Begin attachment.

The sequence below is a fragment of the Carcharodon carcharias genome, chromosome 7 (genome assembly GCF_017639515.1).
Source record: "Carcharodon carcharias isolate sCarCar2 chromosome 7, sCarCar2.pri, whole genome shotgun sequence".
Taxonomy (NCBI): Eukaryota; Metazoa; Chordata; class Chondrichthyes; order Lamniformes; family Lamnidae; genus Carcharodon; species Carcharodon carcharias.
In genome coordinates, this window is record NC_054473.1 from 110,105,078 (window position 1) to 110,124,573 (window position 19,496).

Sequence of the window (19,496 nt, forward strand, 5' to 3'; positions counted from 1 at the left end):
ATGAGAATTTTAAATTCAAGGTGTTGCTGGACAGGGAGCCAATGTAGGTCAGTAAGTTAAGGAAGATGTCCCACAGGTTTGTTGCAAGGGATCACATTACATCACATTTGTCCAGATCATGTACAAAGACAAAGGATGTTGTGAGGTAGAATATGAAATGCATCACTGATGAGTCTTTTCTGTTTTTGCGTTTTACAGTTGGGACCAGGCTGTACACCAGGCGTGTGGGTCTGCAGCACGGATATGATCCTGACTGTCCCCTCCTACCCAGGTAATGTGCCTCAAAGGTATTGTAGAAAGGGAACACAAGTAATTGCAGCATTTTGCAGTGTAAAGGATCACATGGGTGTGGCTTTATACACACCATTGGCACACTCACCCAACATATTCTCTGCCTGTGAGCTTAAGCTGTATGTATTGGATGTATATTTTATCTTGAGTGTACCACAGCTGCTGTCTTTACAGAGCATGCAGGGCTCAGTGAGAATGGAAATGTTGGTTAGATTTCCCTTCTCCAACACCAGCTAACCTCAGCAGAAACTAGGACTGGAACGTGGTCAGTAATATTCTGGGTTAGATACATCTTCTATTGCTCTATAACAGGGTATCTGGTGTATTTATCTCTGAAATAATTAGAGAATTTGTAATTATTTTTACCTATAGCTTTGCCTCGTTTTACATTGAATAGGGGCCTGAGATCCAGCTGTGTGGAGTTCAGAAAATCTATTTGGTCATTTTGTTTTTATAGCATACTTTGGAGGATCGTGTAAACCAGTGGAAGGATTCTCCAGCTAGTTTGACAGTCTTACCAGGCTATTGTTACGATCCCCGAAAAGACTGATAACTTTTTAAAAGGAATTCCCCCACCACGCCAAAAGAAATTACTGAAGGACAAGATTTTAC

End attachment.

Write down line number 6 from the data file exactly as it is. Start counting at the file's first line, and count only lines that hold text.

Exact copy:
ATGAGAATTTTAAATTCAAGGTGTTGCTGGACAGGGAGCCAATGTAGGTCAGTAAGTTAAGGAAGATGTCCCACAGGTTTGTTGCAAGGGATCACATTACATCACATTTGTCCAGATCATGTACAAAGACAAAGGATGTTGTGAGGTAGAATATGAAATGCATCACTGATGAGTCTTTTCTGTTTTTGCGTTTTACAGTTGGGACCAGGCTGTACACCAGGCGTGTGGGTCTGCAGCACGGATATGATCCTGACTGTCCCCTCCTACCCAGGTAATGTGCCTCAAAGGTATTGTAGAAAGGGAACACAAGTAATTGCAGCATTTTGCAGTGTAAAGGATCACATGGGTGTGGCTTTATACACACCATTGGCACACTCACCCAACATATTCTCTGCCTGTGAGCTTAAGCTGTATGTATTGGATGTATATTTTATCTTGAGTGTACCACAGCTGCTGTCTTTACAGAGCATGCAGGGCTCAGTGAGAATGGAAATGTTGGTTAGATTTCCCTTCTCCAACACCAGCTAACCTCAGCAGAAACTAGGACTGGAACGTGGTCAGTAATATTCTGGGTTAGATACATCTTCTATTGCTCTATAACAGGGTATCTGGTGTATTTATCTCTGAAATAATTAGAGAATTTGTAATTATTTTTACCTATAGCTTTGCCTCGTTTTACATTGAATAGGGGCCTGAGATCCAGCTGTGTGGAGTTCAGAAAATCTATTTGGTCATTTTGTTTTTATAGCATACTTTGGAGGATCGTGTAAACCAGTGGAAGGATTCTCCAGCTAGTTTGACAGTCTTACCAGGCTATTGTTACGATCCCCGAAAAGACTGATAACTTTTTAAAAGGAATTCCCCCACCACGCCAAAAGAAATTACTGAAGGACAAGATTTTAC